Julia McCutchen is the founder & creative director of the International Association of Conscious & Creative Writers (IACCW). A former managing director & publisher, Julia is an intuitive writer’s coach, mentor and professional publishing consultant. She has over 20 years’ experience of publishing and a track record that includes UK no 1 and international bestsellers. Julia is the author of The Writer’s Journey: From Inspiration to Publication. Visit for a range of FREE articles, audios and videos for writers and download a FREE Special Report, Discover Your Authentic Voice – on the page and in the world at

Filed under: Articles — Tags: , , , , , — Julia @ 12:48 pm


  1. I totally agree. I’ve kept a journal most of my life, and after reading Julia Cameron’s book some years back, I write my morning pages practically every day.

    Comment by Perle — January 23, 2012

  2. I am right with you Perle. I started doing morning pages about 3 years ago, and now they are a regular part of my morning. I have discovered so much about myself and my creativity by writing thes pages. They are as important as meditating to me.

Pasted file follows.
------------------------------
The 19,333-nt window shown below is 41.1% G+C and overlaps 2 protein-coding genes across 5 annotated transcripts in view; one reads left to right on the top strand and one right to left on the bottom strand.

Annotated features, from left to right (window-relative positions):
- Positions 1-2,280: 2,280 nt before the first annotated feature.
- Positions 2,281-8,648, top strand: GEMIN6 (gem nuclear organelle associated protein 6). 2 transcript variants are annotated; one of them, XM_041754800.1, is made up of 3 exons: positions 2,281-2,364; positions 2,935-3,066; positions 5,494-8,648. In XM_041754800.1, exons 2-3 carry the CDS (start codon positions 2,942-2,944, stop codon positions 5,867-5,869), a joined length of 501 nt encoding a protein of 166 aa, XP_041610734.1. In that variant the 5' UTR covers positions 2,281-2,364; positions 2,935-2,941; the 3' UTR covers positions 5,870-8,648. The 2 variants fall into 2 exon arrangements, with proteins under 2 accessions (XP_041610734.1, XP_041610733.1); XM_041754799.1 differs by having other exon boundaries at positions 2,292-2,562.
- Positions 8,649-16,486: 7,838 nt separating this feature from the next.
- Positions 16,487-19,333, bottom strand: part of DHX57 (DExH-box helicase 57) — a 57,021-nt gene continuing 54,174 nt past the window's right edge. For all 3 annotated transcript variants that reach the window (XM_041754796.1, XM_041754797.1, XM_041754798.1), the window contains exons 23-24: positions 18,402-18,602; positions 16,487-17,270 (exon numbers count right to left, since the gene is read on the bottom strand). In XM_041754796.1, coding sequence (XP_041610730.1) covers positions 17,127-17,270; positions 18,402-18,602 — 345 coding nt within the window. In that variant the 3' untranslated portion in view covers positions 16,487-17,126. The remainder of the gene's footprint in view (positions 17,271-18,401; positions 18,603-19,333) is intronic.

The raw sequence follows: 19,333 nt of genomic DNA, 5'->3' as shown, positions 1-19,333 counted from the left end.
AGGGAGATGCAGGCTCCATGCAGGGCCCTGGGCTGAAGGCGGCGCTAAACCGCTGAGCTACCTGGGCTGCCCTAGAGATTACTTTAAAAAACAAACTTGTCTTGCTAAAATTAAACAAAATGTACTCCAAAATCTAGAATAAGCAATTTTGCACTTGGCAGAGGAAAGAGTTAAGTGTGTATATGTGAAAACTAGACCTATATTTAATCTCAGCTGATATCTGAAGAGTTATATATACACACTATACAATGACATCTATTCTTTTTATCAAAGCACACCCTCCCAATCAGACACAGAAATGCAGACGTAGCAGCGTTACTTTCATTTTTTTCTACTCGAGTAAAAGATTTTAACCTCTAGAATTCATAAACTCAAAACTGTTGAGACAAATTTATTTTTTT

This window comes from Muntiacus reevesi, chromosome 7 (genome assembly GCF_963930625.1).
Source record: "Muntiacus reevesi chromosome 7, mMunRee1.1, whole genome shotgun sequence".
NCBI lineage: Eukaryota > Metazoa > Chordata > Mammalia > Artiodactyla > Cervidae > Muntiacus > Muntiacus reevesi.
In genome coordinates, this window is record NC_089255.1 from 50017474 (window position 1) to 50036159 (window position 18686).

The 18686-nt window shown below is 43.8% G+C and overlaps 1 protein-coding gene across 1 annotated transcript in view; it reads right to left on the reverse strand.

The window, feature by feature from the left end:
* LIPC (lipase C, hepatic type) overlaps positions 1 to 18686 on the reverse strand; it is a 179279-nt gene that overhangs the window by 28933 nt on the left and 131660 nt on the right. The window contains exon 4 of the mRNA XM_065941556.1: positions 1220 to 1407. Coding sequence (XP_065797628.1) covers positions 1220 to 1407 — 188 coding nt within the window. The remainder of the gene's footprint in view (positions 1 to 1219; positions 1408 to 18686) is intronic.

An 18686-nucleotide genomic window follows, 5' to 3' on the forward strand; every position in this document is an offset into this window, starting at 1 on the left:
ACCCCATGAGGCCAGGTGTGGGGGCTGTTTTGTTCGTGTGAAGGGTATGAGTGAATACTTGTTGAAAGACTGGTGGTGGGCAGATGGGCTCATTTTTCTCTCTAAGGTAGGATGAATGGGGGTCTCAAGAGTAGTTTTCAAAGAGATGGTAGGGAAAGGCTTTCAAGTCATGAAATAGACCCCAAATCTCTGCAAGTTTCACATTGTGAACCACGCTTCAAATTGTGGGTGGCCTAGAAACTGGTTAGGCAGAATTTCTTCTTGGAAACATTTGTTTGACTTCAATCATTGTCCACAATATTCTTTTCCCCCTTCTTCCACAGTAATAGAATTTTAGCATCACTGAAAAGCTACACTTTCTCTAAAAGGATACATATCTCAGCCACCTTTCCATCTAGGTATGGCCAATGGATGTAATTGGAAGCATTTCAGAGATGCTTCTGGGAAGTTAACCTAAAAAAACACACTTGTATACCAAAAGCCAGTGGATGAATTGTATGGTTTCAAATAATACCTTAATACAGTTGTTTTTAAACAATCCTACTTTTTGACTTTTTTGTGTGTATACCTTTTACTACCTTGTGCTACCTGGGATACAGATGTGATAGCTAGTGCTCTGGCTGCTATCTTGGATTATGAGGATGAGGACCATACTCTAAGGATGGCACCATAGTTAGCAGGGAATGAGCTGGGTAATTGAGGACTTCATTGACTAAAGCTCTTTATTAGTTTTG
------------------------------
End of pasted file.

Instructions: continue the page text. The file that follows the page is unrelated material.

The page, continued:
Comment by Cindy — January 23, 2012

  3. Good for you Perle – it really does make a difference doesn’t it. There are phases when I don’t write so often, and sometimes I write at night instead of in the morning, but no matter, the value is in the regularity of doing according to how it feels for you at any given moment in time!

    Comment by julia — January 27, 2012

  4. Hi Cindy – yes, morning pages are very revealing and make a good partner to meditation. Lovely to know how many of us enjoy this practice 🙂

    Comment by julia — January 27, 2012